YOM HASHOAH 5773/2013
PRAGUE — Every month or so, a highly emotional email lands in the inbox of Martin Kornfeld, CEO of the Federation of Jewish Communities in Slovakia.
The authors invariably are Western tourists appalled by the neglect they witnessed during visits to one of the hundreds of Jewish cemeteries scattered across the country. Often their emails concern the final resting place of their relatives amid overgrown grasses and overturned tombstones.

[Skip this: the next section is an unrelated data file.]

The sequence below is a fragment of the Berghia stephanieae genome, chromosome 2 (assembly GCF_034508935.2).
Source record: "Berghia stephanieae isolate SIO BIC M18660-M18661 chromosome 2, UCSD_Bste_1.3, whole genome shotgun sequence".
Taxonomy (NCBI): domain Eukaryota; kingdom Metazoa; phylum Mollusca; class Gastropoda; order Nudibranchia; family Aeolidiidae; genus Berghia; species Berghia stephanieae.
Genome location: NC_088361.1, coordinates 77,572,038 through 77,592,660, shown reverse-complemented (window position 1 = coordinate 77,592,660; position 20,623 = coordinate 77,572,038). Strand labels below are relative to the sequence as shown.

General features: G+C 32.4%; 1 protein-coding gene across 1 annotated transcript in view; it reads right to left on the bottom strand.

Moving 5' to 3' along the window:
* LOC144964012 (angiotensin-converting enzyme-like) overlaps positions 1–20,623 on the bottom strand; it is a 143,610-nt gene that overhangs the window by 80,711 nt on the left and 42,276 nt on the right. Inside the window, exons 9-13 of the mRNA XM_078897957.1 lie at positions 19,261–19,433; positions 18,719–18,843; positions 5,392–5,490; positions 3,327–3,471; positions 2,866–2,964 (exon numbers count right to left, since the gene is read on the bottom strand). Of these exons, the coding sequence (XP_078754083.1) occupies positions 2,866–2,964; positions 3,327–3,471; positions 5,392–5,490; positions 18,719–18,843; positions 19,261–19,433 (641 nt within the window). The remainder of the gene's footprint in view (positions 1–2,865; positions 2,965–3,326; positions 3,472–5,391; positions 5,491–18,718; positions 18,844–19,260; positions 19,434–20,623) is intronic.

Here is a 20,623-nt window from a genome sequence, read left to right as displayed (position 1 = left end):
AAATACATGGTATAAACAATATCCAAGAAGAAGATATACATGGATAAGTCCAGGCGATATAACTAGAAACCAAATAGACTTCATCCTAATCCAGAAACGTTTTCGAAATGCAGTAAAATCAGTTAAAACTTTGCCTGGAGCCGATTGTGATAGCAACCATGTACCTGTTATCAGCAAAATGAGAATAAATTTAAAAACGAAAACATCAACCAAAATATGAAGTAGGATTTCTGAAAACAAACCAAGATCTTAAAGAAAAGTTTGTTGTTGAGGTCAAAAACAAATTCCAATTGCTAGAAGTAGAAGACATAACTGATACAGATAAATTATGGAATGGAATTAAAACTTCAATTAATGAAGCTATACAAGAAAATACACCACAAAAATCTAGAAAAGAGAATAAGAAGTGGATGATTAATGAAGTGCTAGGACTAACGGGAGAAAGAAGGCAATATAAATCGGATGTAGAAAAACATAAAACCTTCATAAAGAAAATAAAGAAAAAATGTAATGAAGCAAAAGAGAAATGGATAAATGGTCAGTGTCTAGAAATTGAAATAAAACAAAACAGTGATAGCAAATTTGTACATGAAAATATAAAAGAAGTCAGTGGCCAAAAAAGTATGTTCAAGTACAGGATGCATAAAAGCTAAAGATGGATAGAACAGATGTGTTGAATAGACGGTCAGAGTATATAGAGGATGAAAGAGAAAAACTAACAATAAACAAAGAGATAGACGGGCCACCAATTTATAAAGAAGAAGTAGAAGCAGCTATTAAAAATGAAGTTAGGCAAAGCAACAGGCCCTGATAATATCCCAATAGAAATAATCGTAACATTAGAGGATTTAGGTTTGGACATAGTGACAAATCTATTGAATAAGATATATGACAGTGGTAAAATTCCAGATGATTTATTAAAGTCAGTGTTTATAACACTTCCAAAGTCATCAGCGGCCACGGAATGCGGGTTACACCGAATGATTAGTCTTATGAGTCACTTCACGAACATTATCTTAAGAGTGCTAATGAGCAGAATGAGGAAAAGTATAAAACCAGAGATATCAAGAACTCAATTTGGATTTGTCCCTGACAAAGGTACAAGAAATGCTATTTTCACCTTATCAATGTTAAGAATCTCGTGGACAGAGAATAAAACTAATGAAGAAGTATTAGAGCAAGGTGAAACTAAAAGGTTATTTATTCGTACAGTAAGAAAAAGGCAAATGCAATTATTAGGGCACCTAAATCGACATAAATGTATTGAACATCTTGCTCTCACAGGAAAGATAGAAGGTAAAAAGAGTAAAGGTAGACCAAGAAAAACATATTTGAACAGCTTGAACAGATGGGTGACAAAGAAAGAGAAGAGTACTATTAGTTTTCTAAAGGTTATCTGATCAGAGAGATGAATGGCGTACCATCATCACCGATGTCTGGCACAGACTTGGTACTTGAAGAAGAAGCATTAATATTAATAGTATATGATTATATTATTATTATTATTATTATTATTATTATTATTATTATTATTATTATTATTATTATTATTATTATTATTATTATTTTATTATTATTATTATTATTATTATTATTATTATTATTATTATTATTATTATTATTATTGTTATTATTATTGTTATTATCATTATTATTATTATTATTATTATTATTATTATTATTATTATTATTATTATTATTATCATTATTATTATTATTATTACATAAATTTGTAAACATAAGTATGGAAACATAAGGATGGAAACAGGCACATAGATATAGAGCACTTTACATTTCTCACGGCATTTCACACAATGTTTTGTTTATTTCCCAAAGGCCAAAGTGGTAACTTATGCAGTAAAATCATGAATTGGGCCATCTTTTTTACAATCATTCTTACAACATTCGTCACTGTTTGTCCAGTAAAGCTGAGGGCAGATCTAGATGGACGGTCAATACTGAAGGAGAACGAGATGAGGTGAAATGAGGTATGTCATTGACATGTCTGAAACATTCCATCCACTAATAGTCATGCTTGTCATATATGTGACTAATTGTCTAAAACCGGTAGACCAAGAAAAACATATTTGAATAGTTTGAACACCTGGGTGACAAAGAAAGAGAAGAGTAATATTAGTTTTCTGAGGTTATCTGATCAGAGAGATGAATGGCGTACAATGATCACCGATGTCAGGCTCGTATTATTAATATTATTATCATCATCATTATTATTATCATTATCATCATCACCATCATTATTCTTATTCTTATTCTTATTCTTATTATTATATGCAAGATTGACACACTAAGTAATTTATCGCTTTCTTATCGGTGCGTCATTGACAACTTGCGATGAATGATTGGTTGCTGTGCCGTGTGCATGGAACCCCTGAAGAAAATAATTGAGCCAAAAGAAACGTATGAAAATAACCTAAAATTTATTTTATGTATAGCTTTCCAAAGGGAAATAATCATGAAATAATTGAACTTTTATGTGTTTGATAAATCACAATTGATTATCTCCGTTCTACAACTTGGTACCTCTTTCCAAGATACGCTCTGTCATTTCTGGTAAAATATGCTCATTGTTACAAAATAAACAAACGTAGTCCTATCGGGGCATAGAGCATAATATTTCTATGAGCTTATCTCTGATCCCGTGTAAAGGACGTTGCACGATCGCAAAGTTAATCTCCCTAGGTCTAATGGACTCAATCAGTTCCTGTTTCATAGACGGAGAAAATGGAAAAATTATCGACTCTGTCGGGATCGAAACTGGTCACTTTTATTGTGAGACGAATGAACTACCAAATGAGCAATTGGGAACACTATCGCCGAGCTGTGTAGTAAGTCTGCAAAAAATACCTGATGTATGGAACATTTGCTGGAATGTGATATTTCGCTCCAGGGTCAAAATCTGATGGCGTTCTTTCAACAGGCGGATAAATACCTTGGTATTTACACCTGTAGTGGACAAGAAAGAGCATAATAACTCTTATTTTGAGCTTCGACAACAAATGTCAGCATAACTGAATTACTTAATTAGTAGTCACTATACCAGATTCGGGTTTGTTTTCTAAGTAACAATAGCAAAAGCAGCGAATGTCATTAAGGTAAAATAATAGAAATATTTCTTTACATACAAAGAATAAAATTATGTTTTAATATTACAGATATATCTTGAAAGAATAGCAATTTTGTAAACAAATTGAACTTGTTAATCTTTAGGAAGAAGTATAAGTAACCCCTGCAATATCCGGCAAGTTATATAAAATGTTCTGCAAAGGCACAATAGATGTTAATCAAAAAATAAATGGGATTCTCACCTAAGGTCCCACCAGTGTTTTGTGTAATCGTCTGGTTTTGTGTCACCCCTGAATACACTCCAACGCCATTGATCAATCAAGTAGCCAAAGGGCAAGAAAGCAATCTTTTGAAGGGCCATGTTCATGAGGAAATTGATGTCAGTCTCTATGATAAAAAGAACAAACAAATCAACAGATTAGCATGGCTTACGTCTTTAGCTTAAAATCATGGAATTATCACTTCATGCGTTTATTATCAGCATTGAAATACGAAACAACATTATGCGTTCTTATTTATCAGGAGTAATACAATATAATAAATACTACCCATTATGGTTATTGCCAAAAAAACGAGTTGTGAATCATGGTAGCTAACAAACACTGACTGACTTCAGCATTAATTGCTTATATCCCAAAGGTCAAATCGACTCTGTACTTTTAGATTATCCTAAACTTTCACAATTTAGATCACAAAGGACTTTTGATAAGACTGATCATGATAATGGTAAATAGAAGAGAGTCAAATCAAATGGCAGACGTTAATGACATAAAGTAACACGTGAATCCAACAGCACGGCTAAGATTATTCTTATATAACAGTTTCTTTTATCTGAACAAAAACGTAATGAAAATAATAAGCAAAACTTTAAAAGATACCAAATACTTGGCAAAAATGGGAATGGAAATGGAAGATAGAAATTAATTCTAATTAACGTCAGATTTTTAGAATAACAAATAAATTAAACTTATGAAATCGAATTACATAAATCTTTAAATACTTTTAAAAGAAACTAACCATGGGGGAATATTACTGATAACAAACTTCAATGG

“They want us to fix it,” Kornfeld told JTA. “But ours is a small and not wealthy community that prioritizes the living.”
Across Eastern Europe, hundreds of Jewish cemeteries are disintegrating as the small communities entrusted with their care focus their limited resources on reestablishing a living presence after long years of communist suppression and the near annihilation of the Holocaust.